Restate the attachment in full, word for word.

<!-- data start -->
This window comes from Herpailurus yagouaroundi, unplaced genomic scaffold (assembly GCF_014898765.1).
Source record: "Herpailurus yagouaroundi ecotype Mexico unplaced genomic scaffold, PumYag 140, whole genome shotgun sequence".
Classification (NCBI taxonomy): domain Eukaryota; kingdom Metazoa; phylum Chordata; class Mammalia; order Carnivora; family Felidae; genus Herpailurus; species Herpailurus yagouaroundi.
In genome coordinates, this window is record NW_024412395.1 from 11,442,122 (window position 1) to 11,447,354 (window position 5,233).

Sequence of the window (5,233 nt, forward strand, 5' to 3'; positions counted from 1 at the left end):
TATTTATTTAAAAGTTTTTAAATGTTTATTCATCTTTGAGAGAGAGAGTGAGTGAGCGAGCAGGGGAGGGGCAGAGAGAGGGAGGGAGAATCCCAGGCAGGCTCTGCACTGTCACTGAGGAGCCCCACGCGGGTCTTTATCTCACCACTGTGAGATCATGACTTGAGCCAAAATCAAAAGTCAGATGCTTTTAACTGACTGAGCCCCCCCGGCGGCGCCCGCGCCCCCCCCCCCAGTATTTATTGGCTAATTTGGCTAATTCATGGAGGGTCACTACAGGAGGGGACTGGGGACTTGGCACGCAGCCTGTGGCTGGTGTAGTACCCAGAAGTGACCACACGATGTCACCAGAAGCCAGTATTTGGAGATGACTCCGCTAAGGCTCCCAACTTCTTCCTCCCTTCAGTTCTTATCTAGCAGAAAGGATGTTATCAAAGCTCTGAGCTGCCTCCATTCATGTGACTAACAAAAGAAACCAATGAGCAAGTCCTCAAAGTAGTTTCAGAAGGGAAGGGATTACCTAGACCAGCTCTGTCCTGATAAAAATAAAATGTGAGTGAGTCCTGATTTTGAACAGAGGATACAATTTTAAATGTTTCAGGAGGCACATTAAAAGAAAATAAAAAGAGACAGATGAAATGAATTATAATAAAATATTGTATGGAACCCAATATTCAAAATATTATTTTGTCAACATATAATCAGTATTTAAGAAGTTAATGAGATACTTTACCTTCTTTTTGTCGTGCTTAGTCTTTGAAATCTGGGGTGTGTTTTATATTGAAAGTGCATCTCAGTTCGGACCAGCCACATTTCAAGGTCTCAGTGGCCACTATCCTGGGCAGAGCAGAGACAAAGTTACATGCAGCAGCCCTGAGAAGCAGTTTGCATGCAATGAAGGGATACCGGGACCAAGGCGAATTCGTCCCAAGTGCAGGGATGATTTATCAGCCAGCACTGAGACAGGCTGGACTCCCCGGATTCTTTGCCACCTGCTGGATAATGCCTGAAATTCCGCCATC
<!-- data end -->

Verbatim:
This window comes from Herpailurus yagouaroundi, unplaced genomic scaffold (assembly GCF_014898765.1).
Source record: "Herpailurus yagouaroundi ecotype Mexico unplaced genomic scaffold, PumYag 140, whole genome shotgun sequence".
Classification (NCBI taxonomy): domain Eukaryota; kingdom Metazoa; phylum Chordata; class Mammalia; order Carnivora; family Felidae; genus Herpailurus; species Herpailurus yagouaroundi.
In genome coordinates, this window is record NW_024412395.1 from 11,442,122 (window position 1) to 11,447,354 (window position 5,233).

Sequence of the window (5,233 nt, forward strand, 5' to 3'; positions counted from 1 at the left end):
TATTTATTTAAAAGTTTTTAAATGTTTATTCATCTTTGAGAGAGAGAGTGAGTGAGCGAGCAGGGGAGGGGCAGAGAGAGGGAGGGAGAATCCCAGGCAGGCTCTGCACTGTCACTGAGGAGCCCCACGCGGGTCTTTATCTCACCACTGTGAGATCATGACTTGAGCCAAAATCAAAAGTCAGATGCTTTTAACTGACTGAGCCCCCCCGGCGGCGCCCGCGCCCCCCCCCCCAGTATTTATTGGCTAATTTGGCTAATTCATGGAGGGTCACTACAGGAGGGGACTGGGGACTTGGCACGCAGCCTGTGGCTGGTGTAGTACCCAGAAGTGACCACACGATGTCACCAGAAGCCAGTATTTGGAGATGACTCCGCTAAGGCTCCCAACTTCTTCCTCCCTTCAGTTCTTATCTAGCAGAAAGGATGTTATCAAAGCTCTGAGCTGCCTCCATTCATGTGACTAACAAAAGAAACCAATGAGCAAGTCCTCAAAGTAGTTTCAGAAGGGAAGGGATTACCTAGACCAGCTCTGTCCTGATAAAAATAAAATGTGAGTGAGTCCTGATTTTGAACAGAGGATACAATTTTAAATGTTTCAGGAGGCACATTAAAAGAAAATAAAAAGAGACAGATGAAATGAATTATAATAAAATATTGTATGGAACCCAATATTCAAAATATTATTTTGTCAACATATAATCAGTATTTAAGAAGTTAATGAGATACTTTACCTTCTTTTTGTCGTGCTTAGTCTTTGAAATCTGGGGTGTGTTTTATATTGAAAGTGCATCTCAGTTCGGACCAGCCACATTTCAAGGTCTCAGTGGCCACTATCCTGGGCAGAGCAGAGACAAAGTTACATGCAGCAGCCCTGAGAAGCAGTTTGCATGCAATGAAGGGATACCGGGACCAAGGCGAATTCGTCCCAAGTGCAGGGATGATTTATCAGCCAGCACTGAGACAGGCTGGACTCCCCGGATTCTTTGCCACCTGCTGGATAATGCCTGAAATTCCGCCATC